So if they aren’t a member of the family Ursidae (bears), what are they? In fact, they are marsupials, along with kangaroos, wallabies, wombats, and possums, among others. Marsupials have the distinctive feature of a pouch, called a “marsupium”. Unlike most marsupials though, a female Koala’s pouch opens downward, rather than upward.
The name “Koala Bear” is thought to come from English speaking settlers around the 18th century. They frequently would name new animals they saw based on what animal it looked like that they were familiar with. Around this same time, Koalas were also often referred to as “tree-bear”, “sloth”, “monkey-bear”, and other such names by these same settlers.
While Koala’s may look cuddly, they are anything but. Their fur is not soft and fluffy like it appears, but rather has more of the consistency of wool. So snuggling with a Koala would feel about like snuggling with sheep, only Koalas have long claws and incredibly strong grips. They also are very solitary animals, preferring to be by themselves most of the time, so make poor pets.
Another myth surrounding Koala’s is that they sleep most of the day because they are intoxicated by the eucalyptus leaves they eat. In fact, they simply have very slow metabolisms and it takes a long time for their bodies to process these leaves, which are normally poisonous to most animals. Also, given that they almost exclusively eat eucalyptus leaves, this tends to introduce very little caloric and nutritional value into their diet. As such, they have to sleep nearly 20 hours a day, conserving energy and allowing time for their bodies and the microbes in their digestive tract to process the eucalyptus leaves.
- Koalas are the only surviving member of the family Phascolarctidae, with all the other types of animals in that family having become extinct.
- Phascolarctos comes from the Greek word for “pouch”.
- Koalas almost never need to drink water, getting sufficient water from the leaves they eat. In times of drought or when food is scarce, they will drink water from streams and the like, if necessary. But generally speaking, they don’t need to. This is a good thing too, because Koalas are slow moving and easy prey when on the ground.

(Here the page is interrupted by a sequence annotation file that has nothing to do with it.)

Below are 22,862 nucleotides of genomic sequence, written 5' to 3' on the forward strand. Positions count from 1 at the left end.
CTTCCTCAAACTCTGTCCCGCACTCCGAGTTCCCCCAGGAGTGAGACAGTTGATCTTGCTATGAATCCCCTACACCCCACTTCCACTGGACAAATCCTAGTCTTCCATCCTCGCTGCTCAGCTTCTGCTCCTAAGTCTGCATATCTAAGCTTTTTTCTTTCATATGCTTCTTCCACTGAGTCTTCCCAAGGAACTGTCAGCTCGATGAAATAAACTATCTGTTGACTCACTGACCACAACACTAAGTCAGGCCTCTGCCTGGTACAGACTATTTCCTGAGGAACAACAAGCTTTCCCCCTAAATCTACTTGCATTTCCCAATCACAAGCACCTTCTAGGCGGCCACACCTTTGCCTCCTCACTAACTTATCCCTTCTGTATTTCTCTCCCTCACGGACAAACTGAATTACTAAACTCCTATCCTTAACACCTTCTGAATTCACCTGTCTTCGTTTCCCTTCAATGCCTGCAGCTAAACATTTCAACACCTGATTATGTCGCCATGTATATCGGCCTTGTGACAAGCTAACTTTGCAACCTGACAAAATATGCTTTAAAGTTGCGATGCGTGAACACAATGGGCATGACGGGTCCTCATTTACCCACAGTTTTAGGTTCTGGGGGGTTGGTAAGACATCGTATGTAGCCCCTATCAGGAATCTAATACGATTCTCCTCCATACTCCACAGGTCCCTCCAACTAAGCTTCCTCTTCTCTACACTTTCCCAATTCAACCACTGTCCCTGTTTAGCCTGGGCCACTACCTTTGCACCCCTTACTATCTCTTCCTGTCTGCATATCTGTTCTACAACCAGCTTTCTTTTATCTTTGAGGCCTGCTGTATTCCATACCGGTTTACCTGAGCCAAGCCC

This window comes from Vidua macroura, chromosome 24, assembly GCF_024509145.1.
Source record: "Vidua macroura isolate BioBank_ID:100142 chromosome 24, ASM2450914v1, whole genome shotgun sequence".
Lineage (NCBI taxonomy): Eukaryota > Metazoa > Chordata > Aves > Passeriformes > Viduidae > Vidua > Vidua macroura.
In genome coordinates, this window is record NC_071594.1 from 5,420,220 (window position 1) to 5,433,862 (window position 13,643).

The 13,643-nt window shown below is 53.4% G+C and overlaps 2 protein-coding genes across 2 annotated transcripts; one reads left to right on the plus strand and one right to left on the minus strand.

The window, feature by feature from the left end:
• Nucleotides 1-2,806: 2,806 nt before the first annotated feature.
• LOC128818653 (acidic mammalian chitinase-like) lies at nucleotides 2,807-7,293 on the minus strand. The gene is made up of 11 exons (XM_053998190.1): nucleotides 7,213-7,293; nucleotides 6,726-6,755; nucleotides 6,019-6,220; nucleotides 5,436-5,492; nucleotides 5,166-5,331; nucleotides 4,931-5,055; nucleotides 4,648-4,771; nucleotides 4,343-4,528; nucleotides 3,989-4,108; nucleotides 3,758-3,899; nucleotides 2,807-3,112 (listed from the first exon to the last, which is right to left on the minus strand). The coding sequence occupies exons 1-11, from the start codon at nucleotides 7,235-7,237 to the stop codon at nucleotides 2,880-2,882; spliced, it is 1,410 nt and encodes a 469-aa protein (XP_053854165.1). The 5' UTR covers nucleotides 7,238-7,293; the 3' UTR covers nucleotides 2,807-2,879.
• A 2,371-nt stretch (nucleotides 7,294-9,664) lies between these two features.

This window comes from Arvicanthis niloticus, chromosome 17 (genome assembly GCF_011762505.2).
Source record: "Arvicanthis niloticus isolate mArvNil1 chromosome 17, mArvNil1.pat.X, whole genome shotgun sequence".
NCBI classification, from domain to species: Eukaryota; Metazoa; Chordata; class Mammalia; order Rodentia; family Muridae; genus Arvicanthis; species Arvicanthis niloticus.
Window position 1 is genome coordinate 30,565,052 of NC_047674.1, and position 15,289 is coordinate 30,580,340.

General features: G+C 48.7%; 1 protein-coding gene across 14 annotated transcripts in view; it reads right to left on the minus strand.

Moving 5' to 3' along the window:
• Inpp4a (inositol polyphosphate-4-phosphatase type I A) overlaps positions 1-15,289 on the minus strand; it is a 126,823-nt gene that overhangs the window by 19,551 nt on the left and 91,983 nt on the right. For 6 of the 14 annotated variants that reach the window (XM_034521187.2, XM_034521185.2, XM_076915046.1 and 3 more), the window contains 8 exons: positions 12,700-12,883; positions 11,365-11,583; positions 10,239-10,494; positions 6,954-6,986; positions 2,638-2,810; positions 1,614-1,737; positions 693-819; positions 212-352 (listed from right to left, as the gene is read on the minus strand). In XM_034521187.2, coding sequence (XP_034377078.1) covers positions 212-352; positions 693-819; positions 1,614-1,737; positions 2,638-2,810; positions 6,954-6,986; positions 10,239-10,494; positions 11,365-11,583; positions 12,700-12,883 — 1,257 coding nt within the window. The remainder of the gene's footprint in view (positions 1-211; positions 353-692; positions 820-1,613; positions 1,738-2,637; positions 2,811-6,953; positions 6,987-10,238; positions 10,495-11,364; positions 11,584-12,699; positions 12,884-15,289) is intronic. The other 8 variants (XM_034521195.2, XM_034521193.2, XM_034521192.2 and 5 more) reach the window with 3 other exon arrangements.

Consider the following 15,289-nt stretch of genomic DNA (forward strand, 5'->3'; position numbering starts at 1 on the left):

- Eucalyptus leaves are poisonous to most animals, but Koalas are uniquely adapted to be able to process the leaves. They have special kinds of teeth that help grind the leaves into a fine paste and then they have a special blend of bacteria in their digest tract that break down the poisonous oils in the leaves so as not to harm the Koalas. These same microbes also are responsible for most of the nutritional value the Koalas get from the leaves, with the microbes breaking down the leaves and producing the various vitamins that the Koala needs to live.
- The special blend of microbes found in the stomachs and intestines of the Koala get there through the mother, who has a special type of poop, called “pap”, that the baby Koalas eat when they are about ready to leave the pouch. Without these microbes, the Koala would not survive.
- When Koalas are first born, they are about the size of a large raisin. At this point, they are also blind and deaf. The extent of their abilities at this stage is simply to climb, which they will do until they reach the mother’s pouch. Once there, they’ll attach to one of the nipples and stay there for the next 6 months or so, until they grow too big to fit in the pouch. The baby Koala, called a “joey” will stay with the mother until it reaches around a year to two years old. The Koala will leave to find its own home once the mother is ready to have another joey.
- Despite the fact that Koalas are slow moving animals, they have no real natural predators, due to the fact that they spend the vast majority of their lives high up in trees.
- Numbering in the tens of millions only a century ago, today there are only about 40,000-80,000 Koalas alive in the wild, with that number dwindling fast as their natural habitat is destroyed by wildfires and humans.
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